• #3:  I like having a built in chance for spiral review.  Since the homework is not just over what we did in class that day, it gives me a great chance to frequently spiral back and review skills.  I really think it helps keep the skills fresh.  
  • #4:  I don't lose as much time grading homework, since we only have to check it once a week.  This is huge for me.  My class periods are only 46 minutes long, so losing 5 minutes every day is a lot.  But taking 10 minutes one day is much better.
      Now that I have done this for a few years, I have learned some lessons to make it work better in my classroom.  I will talk about those in my next blog post!  But I will say, I have finally figured out a way to do homework that I love and think is good for my students.

Tuesday, September 19, 2017

Talk Like a Pirate (and Practice Order of Operations!)

    Today was the best day.  One of those days that your lesson goes exactly like you want it to, the kids are amazed at what you're doing, and it all just falls into place.

     The first part of the day that was so awesome was related to the fact that is was International Talk Like a Pirate Day.  I've been looking forward to Talk Like a Pirate Day for awhile for two reasons.  Reason #1...my son has an awesome pirate hat that I looked forward to wearing to school.  I also had an old Pi Day shirt (Pi-Rate, When Good Numbers Go Bad) to wear...so perfect!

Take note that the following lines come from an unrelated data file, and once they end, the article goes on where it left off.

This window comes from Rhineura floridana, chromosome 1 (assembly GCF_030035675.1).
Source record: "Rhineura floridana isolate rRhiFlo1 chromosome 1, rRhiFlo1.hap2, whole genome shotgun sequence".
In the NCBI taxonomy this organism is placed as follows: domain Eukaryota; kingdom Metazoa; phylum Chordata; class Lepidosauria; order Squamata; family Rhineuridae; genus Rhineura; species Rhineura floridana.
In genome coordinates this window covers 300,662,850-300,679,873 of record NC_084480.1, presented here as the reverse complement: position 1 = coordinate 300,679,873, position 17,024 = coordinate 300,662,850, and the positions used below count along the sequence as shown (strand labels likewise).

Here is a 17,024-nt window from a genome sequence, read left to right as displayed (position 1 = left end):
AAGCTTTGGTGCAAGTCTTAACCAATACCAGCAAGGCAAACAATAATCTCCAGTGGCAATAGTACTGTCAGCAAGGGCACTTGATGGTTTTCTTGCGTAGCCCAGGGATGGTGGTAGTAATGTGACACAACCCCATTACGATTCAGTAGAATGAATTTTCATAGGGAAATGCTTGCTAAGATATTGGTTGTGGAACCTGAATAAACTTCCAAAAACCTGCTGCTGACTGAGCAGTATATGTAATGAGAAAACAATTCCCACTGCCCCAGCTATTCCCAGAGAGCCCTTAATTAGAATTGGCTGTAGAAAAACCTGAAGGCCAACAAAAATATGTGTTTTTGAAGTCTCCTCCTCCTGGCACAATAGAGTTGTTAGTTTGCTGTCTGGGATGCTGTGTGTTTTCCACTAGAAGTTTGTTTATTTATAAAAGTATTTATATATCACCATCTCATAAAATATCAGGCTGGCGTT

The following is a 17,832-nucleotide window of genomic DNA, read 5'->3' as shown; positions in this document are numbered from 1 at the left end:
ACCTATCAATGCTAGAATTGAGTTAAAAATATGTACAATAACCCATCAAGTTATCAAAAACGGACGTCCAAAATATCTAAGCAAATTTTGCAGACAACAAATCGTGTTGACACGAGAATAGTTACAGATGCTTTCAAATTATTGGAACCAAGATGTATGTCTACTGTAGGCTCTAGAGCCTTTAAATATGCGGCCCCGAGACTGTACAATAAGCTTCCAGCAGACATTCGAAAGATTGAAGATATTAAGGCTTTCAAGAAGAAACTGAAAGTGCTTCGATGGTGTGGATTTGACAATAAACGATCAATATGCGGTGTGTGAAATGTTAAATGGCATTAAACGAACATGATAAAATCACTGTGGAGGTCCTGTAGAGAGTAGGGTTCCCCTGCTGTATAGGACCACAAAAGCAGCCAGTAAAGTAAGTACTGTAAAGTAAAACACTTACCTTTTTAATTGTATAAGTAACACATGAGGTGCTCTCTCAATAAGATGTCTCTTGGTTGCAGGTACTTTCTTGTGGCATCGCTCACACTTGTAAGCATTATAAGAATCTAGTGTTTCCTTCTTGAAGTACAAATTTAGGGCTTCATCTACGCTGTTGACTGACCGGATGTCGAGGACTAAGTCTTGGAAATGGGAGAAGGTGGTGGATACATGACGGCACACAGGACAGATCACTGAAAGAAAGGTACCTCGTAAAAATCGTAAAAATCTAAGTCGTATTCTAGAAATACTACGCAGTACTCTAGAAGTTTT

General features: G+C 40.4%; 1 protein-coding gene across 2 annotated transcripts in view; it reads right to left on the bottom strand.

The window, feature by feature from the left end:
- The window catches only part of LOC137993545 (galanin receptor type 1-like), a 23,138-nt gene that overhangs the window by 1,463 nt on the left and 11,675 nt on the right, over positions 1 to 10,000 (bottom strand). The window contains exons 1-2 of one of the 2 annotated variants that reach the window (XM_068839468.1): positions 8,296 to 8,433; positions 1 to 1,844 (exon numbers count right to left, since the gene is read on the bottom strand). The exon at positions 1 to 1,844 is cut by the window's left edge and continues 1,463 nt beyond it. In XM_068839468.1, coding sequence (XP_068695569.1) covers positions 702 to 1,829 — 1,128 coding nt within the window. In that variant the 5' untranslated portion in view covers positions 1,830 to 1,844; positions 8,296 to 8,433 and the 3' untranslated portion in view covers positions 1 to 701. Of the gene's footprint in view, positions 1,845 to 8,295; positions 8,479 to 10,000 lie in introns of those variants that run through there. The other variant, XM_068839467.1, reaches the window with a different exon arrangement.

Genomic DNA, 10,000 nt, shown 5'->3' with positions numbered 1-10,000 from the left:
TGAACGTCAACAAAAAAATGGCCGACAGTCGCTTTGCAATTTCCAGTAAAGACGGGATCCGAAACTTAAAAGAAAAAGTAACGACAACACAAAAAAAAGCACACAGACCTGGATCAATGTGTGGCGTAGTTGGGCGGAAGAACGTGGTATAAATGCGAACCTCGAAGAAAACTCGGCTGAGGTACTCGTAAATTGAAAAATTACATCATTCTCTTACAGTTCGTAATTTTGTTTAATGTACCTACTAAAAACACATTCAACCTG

Reason #2....I had this idea this summer of making a pirate name generator.  I figure I could make up a problem (I used an order of operations problem) and the kids could roll dice, and plug the numbers into the problem.  The answer to the problem then generated the kids' pirate names.  So for example, in the first problem, the kids rolled 4 numbers and plugged them into this expression (___ + ___)^2 + ___*___.   So let's say you rolled 4, 2, 3 and 5 then your answer would be 51.  Then I had a table that told them different names for different number ranges.  So 51 meant the first part of your name was "Thieving".